way of placing nodes in a k-dimensional layout — so that nodes that are more likely to be linked as they are closer in the layout. The algorithm has to be decentralized, and I accomplished this by requiring each node to exchange information only with its “friends”. Once we have such a layout, we can use in various settings. The most obvious application is routing in “darknets” such as Freenet (networks where connections are only between trusted pairs of friends): we use the position on the layout of a node as an “address”, and we try to reach the destination node by routing the query to the closest node. This way we obtain efficient anonymous routing. Other applications can be related to network analysis (e.g., we can recommend to an user some content that is ‘affine’: closer on the network map), or to trust metrics (e.g., finding paths in social networks that connect nodes to assess trust). I did this by adapting an algorithm for graph drawing based on spectral graph theory to decentralized systems. Results are very encouraging. I think it could be interesting to see if the same idea can be applied to opportunistic networks, in order to analyze social structure and/or do routing.
Archive for June, 2007
The introduction of TheLong Tail by Chris Anderson is available online! Anderson describes how recommender systems help you ‘navigate’ the long tail. He then lists (context-related, time-related) problems of music recommender systems:
1) They tend to run out of suggestions pretty quickly as you dig deeper into a niche, where there may
be few other people whose taste and preferences can be measured. Plus, many kinds of recommendations tend
to be better for one genre than for another—rock recommendations aren’t useful for classical and vice versa. In the old hit-driven model, one size fit all. In this new model, where niches and sub-niches are abundant, there’s a need for specialization.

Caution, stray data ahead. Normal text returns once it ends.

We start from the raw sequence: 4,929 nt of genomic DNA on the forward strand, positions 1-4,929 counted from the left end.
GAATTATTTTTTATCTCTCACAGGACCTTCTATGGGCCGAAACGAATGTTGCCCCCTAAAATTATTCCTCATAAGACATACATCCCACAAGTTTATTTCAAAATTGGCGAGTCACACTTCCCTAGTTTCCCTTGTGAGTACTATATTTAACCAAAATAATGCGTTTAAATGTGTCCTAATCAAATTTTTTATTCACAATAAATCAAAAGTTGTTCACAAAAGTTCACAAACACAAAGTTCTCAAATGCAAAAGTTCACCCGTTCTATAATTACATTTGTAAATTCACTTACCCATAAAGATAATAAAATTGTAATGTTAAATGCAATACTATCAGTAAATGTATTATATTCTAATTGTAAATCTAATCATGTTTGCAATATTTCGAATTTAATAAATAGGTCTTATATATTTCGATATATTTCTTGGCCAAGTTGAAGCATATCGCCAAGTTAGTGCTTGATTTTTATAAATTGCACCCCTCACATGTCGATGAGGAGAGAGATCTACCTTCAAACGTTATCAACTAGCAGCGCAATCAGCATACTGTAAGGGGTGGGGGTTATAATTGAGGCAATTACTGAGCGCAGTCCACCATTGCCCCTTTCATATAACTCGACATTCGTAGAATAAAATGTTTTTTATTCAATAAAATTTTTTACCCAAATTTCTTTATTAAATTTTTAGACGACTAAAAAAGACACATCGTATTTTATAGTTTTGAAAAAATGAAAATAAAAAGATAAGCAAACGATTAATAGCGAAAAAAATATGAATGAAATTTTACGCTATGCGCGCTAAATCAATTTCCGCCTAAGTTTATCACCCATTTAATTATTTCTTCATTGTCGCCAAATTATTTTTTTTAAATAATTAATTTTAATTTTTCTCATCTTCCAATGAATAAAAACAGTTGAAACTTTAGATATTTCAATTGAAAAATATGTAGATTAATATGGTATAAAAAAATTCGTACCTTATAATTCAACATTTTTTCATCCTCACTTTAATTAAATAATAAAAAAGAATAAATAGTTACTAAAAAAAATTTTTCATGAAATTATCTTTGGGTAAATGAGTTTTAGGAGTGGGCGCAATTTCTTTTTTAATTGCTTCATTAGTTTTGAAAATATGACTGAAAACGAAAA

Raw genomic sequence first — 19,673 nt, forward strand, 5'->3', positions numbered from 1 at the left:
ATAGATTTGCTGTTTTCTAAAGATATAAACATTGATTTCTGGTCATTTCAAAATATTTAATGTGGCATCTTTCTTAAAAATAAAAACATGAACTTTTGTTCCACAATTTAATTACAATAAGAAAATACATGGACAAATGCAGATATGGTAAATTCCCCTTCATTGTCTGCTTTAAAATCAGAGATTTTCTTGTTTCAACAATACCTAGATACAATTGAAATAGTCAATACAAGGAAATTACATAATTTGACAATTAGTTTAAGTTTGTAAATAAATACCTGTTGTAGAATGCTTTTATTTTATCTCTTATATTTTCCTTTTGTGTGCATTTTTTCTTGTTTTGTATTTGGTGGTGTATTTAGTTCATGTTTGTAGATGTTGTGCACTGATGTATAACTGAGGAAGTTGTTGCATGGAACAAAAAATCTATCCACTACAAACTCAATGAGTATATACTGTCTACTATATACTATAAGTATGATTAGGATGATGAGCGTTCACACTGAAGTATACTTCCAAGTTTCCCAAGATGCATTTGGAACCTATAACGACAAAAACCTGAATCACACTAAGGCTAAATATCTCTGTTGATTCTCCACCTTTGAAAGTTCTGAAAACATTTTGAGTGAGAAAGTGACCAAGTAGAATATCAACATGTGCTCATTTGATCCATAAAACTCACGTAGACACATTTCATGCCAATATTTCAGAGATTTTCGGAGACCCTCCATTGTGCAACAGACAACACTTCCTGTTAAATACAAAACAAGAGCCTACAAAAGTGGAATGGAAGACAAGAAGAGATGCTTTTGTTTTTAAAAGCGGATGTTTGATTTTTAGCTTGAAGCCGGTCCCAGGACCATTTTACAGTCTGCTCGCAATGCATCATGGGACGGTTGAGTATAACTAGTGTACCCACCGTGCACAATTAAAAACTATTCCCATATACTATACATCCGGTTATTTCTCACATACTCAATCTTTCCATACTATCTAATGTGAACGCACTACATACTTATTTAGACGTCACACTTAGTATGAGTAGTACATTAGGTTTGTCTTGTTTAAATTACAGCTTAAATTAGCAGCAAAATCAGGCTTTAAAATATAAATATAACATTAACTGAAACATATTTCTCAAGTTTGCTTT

2) Even where a service can provide good suggestions and encourage you to explore a genre new to you, the advice often
stays the same over time. Come back a month later, after you’ve heard all the recommendations, and they’re probably pretty much as they were. … You’ll need another kind of filter to take you to your next stop on your exploration.
Points worthy of further research
A first step towards participatory sensing (pdf). Commissioned by the Cabinet Office, a report, called The Power of Information, aimed to find out more about Web 2.0 tools and communities to see how the government can get involved to help Britons make the most of this “new pattern of information creation and use”. (bbc news)
Recently, I submitted my first paper to RecSys 07, “Private Distributed Collaborative Filtering using Estimated Concordance Measures.” Even though it is not particularly about mobile-stuff, here’s a quick run through the main ideas:
Collaborative filtering is a means of using a community’s behavior, within a certain domain (movies, music), to support reducing the amount of information that each individual needs to looks through to find their items of interest. It is the dominant method behind recommender systems (such as Amazon, etc), and is based on a simple idea: people with previous shared interests will, most likely, share common likes and dislikes in the future. So, to predict how much I will like a certain item, the system first compares my rating history to all the other users to produce similarity measures, and then uses these similarity measures to compute a weighted average of how much they enjoyed the item in question.
The problem is that this method allows for no privacy. Particularly in a distributed environment, where I do not know how much to trust unknown neighbors, I do not want to have to share my entire rating history (i.e. my profile) with them, to find a similarity measure- thus discouraging cooperation, which is harmful to collaborative filtering. The actual similarity measures (the most famous being the Pearson correlation coefficient), simply cannot be found without full profile disclosure.